Let’s talk about Wall Street – how it works and what’s its relation with crypto.
Wall Street doesn’t care about price, they want flows.
Here is a great quote from former hedge fund manager Ben Hunt on the business model behind Wall Street.
“Most people on the outside of Wall Street think that the goal is to invent or accumulate an asset that goes up in price a lot. They think that’s winning.
What I would say to you is that is not how Wall Street works. They really don’t care about the price of anything.
The way that you make real money is not by the price of something going up, it’s by being in the middle of flow.”
In Ben’s vernacular, “flow” is the never-ending river of money that is looking for investments.
Outside of Wall Street, there is a common perception that Wall Street = investors. To some extent that is true, big asset managers are certainly a part of Wall Street, but it’s also not true.
Wall Street is a marketplace that has a similar business model to many “platform” business models you see today. It is entirely based on facilitating and taking slices of transactions.
For Uber, that means connecting drivers with passengers. For Wall Street, and capital markets more broadly, that means connecting investors with investment opportunities.
On its best days, Wall Street ensures that capital is properly allocated to companies that deserve it. On its worst days, it’s a casino that is happy to milk its customers to the bone.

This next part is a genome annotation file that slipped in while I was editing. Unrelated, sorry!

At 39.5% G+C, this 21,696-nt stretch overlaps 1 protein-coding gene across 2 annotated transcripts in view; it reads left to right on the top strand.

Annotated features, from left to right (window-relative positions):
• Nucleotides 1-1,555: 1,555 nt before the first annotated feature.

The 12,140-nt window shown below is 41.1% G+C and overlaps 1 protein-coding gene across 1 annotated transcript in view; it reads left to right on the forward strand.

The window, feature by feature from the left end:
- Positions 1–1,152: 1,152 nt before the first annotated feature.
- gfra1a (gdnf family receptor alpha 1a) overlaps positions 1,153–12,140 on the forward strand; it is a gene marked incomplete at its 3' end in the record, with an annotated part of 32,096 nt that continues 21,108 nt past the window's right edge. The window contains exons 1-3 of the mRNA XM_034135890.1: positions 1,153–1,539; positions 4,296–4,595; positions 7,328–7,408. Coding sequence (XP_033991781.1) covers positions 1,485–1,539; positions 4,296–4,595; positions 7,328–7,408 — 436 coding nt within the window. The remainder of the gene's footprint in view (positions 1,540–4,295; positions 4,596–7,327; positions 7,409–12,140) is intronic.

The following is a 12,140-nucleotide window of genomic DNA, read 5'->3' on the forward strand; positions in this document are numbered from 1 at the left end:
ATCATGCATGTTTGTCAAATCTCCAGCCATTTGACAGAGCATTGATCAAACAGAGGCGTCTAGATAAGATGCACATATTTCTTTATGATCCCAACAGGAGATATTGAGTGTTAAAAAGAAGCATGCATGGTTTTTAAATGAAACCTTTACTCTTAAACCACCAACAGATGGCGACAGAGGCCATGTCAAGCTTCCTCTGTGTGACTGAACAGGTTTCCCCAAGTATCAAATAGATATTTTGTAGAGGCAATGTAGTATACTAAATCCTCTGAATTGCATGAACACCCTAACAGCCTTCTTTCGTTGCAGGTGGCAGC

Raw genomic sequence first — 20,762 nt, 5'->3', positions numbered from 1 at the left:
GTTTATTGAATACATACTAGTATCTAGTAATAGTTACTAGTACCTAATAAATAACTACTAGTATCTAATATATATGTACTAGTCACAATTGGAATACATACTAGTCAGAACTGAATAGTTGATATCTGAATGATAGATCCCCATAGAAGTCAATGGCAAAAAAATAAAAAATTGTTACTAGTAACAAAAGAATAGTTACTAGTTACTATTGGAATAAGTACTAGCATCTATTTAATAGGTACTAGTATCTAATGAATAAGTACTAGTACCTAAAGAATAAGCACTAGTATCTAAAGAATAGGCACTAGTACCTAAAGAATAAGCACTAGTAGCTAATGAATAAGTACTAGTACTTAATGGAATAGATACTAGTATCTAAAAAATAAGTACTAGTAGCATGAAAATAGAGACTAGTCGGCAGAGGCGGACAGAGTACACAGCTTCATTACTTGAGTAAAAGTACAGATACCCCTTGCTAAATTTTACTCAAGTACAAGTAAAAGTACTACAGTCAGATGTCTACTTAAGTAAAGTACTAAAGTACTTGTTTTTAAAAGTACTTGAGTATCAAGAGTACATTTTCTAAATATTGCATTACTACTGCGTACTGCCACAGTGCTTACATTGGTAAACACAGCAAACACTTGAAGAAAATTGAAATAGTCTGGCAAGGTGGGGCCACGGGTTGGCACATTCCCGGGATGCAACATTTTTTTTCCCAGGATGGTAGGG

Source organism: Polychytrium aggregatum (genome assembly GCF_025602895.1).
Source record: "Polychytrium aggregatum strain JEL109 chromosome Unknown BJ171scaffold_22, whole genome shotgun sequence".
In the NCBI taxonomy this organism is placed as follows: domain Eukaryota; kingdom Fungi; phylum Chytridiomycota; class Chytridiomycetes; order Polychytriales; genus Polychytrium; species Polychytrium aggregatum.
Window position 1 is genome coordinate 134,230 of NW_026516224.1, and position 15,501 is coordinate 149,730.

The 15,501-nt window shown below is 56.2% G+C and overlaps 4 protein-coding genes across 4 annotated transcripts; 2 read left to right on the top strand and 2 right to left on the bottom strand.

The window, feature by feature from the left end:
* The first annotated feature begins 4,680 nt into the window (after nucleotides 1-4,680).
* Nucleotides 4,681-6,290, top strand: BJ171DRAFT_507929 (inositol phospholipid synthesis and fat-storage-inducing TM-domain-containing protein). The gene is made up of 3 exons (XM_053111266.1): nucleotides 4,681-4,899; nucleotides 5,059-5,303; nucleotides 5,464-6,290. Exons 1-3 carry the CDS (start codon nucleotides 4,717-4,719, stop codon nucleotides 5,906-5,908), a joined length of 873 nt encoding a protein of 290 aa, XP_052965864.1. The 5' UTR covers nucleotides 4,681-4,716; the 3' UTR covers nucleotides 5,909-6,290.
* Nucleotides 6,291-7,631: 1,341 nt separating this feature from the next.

Ben references the great financial crisis as an example of how this business model can go bad.
“The great financial crisis was all based on the creation of a new asset class called ‘non-conforming residential mortgage-backed securities.’ It was this brilliant idea that there are two parts to mortgages – a loan and the deed.
What if we cut those in two? So that we separated the loan part from the deed or collateral part. We’ll take all these loans and pool them together, tranche them up, and then we’re going to sell them.
This became a $10 trillion asset class. And all of this, the changes in the laws around mortgages, it was all part and parcel of creating a thing where Wall Street could get in the middle of trillions of dollars of flow.”
The system is a real-world manifestation of the paperclip maximizer problem, a thought experiment that explores the danger of artificial intelligence.
The thought experiment warns of the danger of a single-minded AI tasked with ‘maximizing’ the creation of paperclips, which in its most extreme case could end with a world full of paperclips and every human dead.
Wall Street is like the AI running that paperclip factory. It is a closed system guarded with gatekeepers that are incentivized to keep churning out paperclips, no matter what.
How do crypto ‘hodlers’ fit into that?
Crypto is the complete antithesis of Wall Street. It is an open, transparent system that is built on the premise of financial inclusion.
The industry encourages financial control and independence, and famously advises its participants to “HODL” as a means of building wealth.
Crypto is designed to eliminate the need for centralized intermediaries and all of the perverse incentives that accompany them. So was the internet though, and we all know how that worked out.
It seems like Wall Street and crypto are on a collision course. I just hope that Bitcoin chews up Wall Street and not the other way around.